Through the whole, teenaged century we had forgotten them, ever since their 2000 season ended with only one loss and with one win in the Rose Bowl. Two of their ensuing seasons included four losses, and the rest included six or more. The 2008 season had 12, against zero wins. Finally in 2016, in the third season with former Boise State Coach Chris Petersen as conductor, there came a night with major heft.
Even before it started, it had such heft that the school brought back the 1991 national co-champions at halftime, a 12-0 team the prize pupils of the sport will might recall for names such as Steve Emtman, Mario Bailey, Billy Joe Hobert, Beno Bryant. They greeted the end of the third quarter by introducing the family members of the late Coach Don James (1932-2013) to a swelling cheer that indicated a fond and sharp memory of a man who finished coaching here in 1992. Back in the days when we didn’t forget Washington so haphazardly, James introduced Washington to that national title, long after he introduced Nick Saban to the world of coaching at Kent State.
“Let Purple Reign Again,” the game program read.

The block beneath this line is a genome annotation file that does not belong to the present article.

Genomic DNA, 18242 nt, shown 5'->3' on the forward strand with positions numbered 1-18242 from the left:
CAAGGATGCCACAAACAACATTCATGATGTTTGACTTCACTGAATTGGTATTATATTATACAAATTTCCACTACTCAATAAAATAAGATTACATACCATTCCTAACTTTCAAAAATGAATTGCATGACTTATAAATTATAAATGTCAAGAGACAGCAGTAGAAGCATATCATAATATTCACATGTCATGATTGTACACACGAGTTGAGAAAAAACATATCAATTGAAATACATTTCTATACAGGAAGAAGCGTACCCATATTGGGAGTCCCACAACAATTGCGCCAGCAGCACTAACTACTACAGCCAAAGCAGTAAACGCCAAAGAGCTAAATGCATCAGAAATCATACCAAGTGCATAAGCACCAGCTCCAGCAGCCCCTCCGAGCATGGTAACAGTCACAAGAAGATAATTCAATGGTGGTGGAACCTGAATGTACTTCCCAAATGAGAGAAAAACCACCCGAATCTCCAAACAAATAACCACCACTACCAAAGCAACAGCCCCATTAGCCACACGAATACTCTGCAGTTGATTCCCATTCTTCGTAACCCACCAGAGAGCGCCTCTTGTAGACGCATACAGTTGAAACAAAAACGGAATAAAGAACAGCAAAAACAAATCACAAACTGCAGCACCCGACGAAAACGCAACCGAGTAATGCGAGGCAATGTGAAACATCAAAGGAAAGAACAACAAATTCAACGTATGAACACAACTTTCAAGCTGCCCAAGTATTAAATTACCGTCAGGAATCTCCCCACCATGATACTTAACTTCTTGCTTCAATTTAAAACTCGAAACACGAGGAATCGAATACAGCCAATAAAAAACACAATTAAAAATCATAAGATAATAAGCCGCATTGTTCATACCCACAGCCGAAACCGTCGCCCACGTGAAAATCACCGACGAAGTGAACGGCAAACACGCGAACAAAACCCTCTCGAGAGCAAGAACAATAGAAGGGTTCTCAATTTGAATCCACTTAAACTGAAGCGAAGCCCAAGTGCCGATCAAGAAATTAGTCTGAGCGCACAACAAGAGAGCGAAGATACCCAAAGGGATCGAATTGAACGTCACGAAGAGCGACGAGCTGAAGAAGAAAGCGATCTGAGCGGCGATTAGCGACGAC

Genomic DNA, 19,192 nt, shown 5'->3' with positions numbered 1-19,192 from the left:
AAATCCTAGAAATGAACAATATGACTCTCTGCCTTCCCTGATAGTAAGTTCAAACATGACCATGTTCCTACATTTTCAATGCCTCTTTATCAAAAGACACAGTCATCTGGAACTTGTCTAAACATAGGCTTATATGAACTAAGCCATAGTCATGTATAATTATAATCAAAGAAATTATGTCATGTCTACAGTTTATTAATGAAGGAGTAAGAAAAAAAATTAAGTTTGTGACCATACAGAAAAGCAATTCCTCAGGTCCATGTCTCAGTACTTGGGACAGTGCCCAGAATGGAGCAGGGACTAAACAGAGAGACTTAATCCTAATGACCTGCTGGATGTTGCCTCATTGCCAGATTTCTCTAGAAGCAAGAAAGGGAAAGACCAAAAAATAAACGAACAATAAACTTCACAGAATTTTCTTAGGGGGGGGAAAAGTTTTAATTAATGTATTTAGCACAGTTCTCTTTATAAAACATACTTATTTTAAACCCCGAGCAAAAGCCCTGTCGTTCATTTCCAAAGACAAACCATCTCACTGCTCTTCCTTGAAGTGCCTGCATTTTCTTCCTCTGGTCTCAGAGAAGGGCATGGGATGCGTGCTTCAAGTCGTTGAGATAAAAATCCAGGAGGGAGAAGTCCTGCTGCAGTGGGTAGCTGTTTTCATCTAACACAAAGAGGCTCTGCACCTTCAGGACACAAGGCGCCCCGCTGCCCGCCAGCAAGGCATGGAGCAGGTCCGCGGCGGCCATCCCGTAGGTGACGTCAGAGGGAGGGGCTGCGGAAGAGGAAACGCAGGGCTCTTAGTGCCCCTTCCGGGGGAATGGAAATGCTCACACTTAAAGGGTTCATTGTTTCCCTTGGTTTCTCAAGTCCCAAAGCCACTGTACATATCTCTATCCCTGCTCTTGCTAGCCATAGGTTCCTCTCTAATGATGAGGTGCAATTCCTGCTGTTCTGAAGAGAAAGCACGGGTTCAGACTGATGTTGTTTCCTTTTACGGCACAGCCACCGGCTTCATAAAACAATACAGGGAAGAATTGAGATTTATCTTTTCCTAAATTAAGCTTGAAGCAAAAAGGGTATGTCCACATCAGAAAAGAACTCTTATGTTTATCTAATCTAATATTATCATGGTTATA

“They need to be here every game,” Mathis said of the 1991 team. “I don’t know. It was some magic or something. That was the best game we ever played.” It was about the nearest thing to perfection as a band of young humans can concoct, from their four scores in four first-half possessions to lead 23-0 at halftime, their seven sacks and eight tackles for loss, their limiting of Stanford to 213 total yards, and of its super-duper-star Christian McCaffrey to 49 yards on 12 carries. “I just want this night to be about confidence, these guys taking the next step, confidence-wise,” Petersen said.
In the waning seconds, before the fans spilled out onto the field in a civilized, Seattle manner, the chants began. Washington had resumed its relevance, its viability, and the chance for the rest of us to walk its piers and experience its boats.